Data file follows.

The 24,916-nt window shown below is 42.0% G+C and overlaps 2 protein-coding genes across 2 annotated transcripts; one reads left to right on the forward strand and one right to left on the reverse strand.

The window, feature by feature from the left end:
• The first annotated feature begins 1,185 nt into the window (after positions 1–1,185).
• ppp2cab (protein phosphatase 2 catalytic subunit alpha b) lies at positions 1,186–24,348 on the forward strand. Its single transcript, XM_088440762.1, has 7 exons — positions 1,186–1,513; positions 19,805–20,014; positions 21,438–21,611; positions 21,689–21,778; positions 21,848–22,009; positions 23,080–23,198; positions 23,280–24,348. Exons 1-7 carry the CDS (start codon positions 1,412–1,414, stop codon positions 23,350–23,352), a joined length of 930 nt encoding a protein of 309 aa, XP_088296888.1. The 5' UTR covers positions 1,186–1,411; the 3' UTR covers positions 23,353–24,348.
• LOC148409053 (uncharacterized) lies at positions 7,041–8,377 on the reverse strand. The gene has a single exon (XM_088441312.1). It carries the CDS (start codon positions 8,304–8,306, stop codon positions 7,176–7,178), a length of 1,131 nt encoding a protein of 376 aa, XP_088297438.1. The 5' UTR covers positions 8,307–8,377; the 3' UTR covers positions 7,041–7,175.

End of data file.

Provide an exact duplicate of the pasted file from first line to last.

The 24,916-nt window shown below is 42.0% G+C and overlaps 2 protein-coding genes across 2 annotated transcripts; one reads left to right on the forward strand and one right to left on the reverse strand.

The window, feature by feature from the left end:
• The first annotated feature begins 1,185 nt into the window (after positions 1–1,185).
• ppp2cab (protein phosphatase 2 catalytic subunit alpha b) lies at positions 1,186–24,348 on the forward strand. Its single transcript, XM_088440762.1, has 7 exons — positions 1,186–1,513; positions 19,805–20,014; positions 21,438–21,611; positions 21,689–21,778; positions 21,848–22,009; positions 23,080–23,198; positions 23,280–24,348. Exons 1-7 carry the CDS (start codon positions 1,412–1,414, stop codon positions 23,350–23,352), a joined length of 930 nt encoding a protein of 309 aa, XP_088296888.1. The 5' UTR covers positions 1,186–1,411; the 3' UTR covers positions 23,353–24,348.
• LOC148409053 (uncharacterized) lies at positions 7,041–8,377 on the reverse strand. The gene has a single exon (XM_088441312.1). It carries the CDS (start codon positions 8,304–8,306, stop codon positions 7,176–7,178), a length of 1,131 nt encoding a protein of 376 aa, XP_088297438.1. The 5' UTR covers positions 8,307–8,377; the 3' UTR covers positions 7,041–7,175.